They set out to raise money but ended up raising spirits.Rochester’s three public high schools capped their annual holiday fundraisers this week. Each of them raised between $12,000 and $21,500. The high schools held separate celebrations Tuesday afternoon.
Century High School raised $21,500 for Ronald McDonald House and Bear Creek Services, which helps people with developmental disabilities and traumatic brain injuries.
Five people who live in Bear Creek group homes went to the school Tuesday for the celebratory activities, including a student-teacher dodge ball game, dance team performances and a tongue-in-cheek wrestling match between the Bear Creek Bear and the Century Panther.
It might have looked like nothing more than two teenagers wrestling around in mascot suits, but not to Julie Beck, executive director of Bear Creek. “This allows (the Bear Creek residents) to feel like members of the community,” Beck said. “All of the energy, all of the things the students are doing. In some ways, a few hours can change a lifetime.”
Jimmy, a non-verbal adult who lives in a Bear Creek home, showed his excitement once he spotted Santa Claus sitting with the Century band. Others residents joined in at different times, dancing with students who were performing on the gymnasium floor.
“It doesn’t occur to them that they are the only ones up there beside the students,” Beck said. “The kids don’t laugh at them. They laugh because of them, because of the innocence (of the adults).”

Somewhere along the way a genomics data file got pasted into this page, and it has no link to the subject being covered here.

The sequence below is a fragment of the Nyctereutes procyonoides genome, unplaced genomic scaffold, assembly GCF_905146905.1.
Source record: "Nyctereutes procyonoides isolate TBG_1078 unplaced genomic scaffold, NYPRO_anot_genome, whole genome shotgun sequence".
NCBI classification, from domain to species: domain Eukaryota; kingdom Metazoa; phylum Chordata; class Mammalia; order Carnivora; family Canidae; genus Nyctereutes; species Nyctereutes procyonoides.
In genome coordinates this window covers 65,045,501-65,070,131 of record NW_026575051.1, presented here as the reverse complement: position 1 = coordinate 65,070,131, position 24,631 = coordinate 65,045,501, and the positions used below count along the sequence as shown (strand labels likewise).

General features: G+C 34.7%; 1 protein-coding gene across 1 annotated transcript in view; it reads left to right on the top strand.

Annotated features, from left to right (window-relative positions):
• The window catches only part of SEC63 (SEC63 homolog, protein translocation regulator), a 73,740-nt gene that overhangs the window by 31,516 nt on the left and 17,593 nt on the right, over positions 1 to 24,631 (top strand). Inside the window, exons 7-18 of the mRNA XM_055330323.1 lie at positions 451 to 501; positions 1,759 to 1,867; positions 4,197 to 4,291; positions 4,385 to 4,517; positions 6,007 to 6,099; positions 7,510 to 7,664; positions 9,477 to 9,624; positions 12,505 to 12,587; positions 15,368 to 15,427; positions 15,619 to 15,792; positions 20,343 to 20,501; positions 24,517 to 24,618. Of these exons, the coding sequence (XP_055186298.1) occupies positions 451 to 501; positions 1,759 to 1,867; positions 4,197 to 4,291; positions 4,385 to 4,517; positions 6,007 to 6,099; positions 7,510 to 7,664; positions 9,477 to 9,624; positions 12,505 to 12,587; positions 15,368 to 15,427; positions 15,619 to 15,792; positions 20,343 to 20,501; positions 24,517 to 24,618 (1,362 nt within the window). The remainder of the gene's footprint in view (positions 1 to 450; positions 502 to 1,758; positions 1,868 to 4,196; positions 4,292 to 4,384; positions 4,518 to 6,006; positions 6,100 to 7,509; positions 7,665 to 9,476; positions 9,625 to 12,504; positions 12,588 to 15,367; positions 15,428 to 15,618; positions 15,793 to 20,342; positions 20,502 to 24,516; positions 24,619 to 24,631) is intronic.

The giving continued in classrooms across town. Mayo High School raised more than $12,000 to benefit the Dorothy Day Hospitality House, and John Marshall High School students brought in $18,000 for Christmas Anonymous. Students from Lourdes High School also participated in Christmas Anonymous, which buys items for needy families during the holidays. Families shop at the Christmas Anonymous store, held at Christ United Methodist Church.
“It’s a really good feeling. It makes you feel good as a person,” said Rachinna Khan, a senior who helped organize the effort at John Marshall.
Keeping the mood light, Tuesday’s celebrations also including head shavings and pies in the face. A few JM students showed their commitment to the cause by waxing off patches of their hair. Khan said senior Will Hertel might have got the worst of it by choosing his chest.
“I think Will was bleeding a little,” Khan said, laughing. “I felt bad for him.”
Away from painful wax treatments and mascot fights, the outreach efforts show students what truly matters during the holidays, said Rita Hendrickson, director of campus ministry at Lourdes.
“It is important for young people to know what it’s like to serve another in need. There’s nothing like it,” Hendrickson said. “I think in a world, with our culture that is all about me, it is imperative to build the kingdom to say, ‘No. It’s about them.”